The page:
“Pre-K Isn’t About Family Needs, It’s About Social Planning”
BY: Joy Pullman
There are several reasons preschool-pushers deliberately harness middle-class parents’ largely needless anxiety about their tiny offspring. First, they need middle-class people on board, because they need our votes to enact what is really another welfare program. The available preschool research at best suggests it may help the small (but unfortunately growing, thanks to society’s choice to ignore family breakdown) proportion of kids who are born into destructive homes. No research suggests preschool is better for small children than a caring, stable family.
This is, however, not as persuasive an argument to the tax-paying public as the argument research does not support, which is the same deception New York City officials are trying to feed everyone: Pretty much every kid should be in preschool, and the more time he spends out of his home, the better. This simply isn’t true. If anything, a child benefits most from a strong attachment to his family, and children naturally need and seek a lasting bond with one (or two) primary caregiver(s). In the early years, that’s usually mom. Preschool teachers and nannies come and go, but mom is always there. And young ones need and deserve her presence.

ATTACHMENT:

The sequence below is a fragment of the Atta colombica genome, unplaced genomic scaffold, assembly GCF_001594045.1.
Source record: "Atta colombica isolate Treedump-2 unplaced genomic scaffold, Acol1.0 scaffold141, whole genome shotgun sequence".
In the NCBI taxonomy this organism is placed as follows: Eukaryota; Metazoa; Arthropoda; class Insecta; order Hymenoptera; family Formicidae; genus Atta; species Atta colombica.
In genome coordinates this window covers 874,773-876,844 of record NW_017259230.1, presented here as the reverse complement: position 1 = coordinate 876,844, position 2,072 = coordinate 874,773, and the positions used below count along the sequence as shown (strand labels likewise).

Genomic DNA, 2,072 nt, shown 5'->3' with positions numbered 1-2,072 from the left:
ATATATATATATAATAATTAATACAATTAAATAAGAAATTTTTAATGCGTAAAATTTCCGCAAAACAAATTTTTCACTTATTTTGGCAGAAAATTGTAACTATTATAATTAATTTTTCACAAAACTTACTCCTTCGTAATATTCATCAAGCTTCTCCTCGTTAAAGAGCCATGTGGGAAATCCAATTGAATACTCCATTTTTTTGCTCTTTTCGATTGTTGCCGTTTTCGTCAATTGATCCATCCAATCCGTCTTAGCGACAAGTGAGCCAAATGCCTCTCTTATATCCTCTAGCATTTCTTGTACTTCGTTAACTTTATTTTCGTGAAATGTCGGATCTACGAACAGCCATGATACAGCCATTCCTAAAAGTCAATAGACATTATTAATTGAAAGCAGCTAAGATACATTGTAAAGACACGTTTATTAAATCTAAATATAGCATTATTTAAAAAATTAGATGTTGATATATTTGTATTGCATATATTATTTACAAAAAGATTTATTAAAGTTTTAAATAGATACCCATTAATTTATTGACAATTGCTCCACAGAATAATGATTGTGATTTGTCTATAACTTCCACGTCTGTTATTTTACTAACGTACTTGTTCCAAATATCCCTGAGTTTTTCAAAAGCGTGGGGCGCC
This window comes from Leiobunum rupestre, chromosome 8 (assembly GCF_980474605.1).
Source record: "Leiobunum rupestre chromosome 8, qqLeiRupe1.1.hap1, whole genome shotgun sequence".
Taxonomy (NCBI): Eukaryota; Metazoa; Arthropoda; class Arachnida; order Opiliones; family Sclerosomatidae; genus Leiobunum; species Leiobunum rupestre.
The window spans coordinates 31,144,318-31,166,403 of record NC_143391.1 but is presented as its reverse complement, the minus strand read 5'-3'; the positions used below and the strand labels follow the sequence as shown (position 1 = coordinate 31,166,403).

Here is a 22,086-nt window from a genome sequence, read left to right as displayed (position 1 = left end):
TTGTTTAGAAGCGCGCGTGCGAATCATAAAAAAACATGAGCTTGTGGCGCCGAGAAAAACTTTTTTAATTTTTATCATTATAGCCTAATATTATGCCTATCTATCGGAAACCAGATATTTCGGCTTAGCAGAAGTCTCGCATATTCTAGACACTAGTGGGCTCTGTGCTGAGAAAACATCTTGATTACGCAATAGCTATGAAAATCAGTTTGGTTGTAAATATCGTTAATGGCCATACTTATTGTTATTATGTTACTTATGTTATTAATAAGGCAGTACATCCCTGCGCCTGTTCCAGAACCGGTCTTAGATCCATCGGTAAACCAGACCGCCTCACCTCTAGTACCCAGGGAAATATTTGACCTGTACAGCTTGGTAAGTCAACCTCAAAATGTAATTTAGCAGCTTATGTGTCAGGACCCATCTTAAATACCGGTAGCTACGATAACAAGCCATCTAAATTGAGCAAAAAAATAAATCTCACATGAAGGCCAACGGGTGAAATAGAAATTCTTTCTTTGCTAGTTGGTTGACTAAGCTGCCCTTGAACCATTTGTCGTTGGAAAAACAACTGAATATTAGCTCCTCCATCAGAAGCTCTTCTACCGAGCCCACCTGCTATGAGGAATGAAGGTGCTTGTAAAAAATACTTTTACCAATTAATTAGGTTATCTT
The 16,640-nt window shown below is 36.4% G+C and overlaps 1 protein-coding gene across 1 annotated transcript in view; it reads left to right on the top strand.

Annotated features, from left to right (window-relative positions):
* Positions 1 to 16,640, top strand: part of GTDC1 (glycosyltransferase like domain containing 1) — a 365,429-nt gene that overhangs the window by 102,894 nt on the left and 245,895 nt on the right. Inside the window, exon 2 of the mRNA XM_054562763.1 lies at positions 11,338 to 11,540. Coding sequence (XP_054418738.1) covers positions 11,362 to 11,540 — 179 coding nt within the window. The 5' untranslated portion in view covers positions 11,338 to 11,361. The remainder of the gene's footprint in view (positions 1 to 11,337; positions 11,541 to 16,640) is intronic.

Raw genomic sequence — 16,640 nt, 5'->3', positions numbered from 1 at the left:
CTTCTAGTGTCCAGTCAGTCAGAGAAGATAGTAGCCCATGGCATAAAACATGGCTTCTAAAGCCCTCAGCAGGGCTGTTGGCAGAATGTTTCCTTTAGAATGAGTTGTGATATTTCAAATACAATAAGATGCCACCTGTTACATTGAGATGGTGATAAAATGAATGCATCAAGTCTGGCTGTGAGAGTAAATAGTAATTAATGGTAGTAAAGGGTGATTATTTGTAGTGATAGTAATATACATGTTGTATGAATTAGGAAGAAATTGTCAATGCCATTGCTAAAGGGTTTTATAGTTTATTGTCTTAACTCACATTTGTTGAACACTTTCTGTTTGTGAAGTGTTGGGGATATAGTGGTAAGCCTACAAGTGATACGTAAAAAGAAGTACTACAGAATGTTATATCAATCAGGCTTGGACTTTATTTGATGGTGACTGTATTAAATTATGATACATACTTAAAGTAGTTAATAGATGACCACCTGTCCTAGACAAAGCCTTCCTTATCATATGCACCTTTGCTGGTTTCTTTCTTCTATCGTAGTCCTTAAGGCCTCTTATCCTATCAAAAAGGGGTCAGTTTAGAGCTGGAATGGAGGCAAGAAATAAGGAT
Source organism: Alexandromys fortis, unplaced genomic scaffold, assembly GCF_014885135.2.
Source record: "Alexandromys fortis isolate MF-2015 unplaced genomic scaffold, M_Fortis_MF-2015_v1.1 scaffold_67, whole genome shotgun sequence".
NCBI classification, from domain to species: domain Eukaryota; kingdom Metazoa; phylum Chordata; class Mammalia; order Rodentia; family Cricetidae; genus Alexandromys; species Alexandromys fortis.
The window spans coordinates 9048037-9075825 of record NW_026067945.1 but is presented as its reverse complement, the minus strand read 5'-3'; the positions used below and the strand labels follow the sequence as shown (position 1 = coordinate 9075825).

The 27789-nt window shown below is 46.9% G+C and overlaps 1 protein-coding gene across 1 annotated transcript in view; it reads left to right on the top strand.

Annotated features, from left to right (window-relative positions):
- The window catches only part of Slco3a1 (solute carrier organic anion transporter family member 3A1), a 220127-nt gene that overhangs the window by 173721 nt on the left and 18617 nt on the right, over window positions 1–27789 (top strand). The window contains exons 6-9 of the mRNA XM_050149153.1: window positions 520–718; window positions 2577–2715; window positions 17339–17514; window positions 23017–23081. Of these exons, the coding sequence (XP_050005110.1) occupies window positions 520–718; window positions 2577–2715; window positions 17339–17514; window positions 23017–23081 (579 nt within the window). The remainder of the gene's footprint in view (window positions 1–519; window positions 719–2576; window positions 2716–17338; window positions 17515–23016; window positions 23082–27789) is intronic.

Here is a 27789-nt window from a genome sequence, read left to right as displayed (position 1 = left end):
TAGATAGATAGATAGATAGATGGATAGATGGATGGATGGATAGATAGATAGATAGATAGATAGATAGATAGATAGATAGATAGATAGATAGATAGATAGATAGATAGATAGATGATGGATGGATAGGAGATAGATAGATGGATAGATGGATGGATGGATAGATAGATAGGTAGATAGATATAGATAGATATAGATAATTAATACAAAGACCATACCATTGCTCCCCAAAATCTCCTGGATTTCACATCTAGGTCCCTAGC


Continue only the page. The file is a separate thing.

Second, preschool-pushers benefit from moms’ and dads’ anxiety about and ignorance of their importance to their children and, through grounding and nurturing those children, to society at large. When men and women measure their worth by their paychecks and the material goods those paychecks can buy, they will jettison other commitments. They’ll also do so when society tells people marrying once a baby is on the way is not necessary. Usually, the effects don’t appear until later, when children begin to act out and drop out in middle and high school. And the rest of us do indeed pay, in both a fraying culture and to sponsor anti-bullying, mental-health, welfare, job training, elder-care, and anti-crime programs.
Third, preschool-pushers play on our belief that someone else can and should raise children better than those whose love brought those children into existence, our belief that “society” or “experts” or anything somewhere, anywhere else besides in our homes and communities are the appropriate entities for handling individual concerns. It’s very attractive, but also lazy and ignorant, to presume that someone else will handle my affairs for me better than I can do so myself. It’s a pervasive and genteel cover for avoiding personal responsibility.
Especially when it comes to personal matters such as child-raising, however, the people who know best are those who are most intimately involved. This is not just a demonstrably proven economic concept sometimes called the information problem; it’s also a social concept called individual liberty, which has a corollary called self-government. You can’t get more intimate with a child than having spawned and nourished it within your very own body. A child’s father and mother can’t get more intimate than doing the thing that makes babies come alive. Our natural responsibility for children doesn’t end when they exit the birth canal, just as their natural responsibility for us doesn’t enter when they leave our homes for the wide world. And the best societal arrangements respect these realities rather than attempting to chop them to pieces.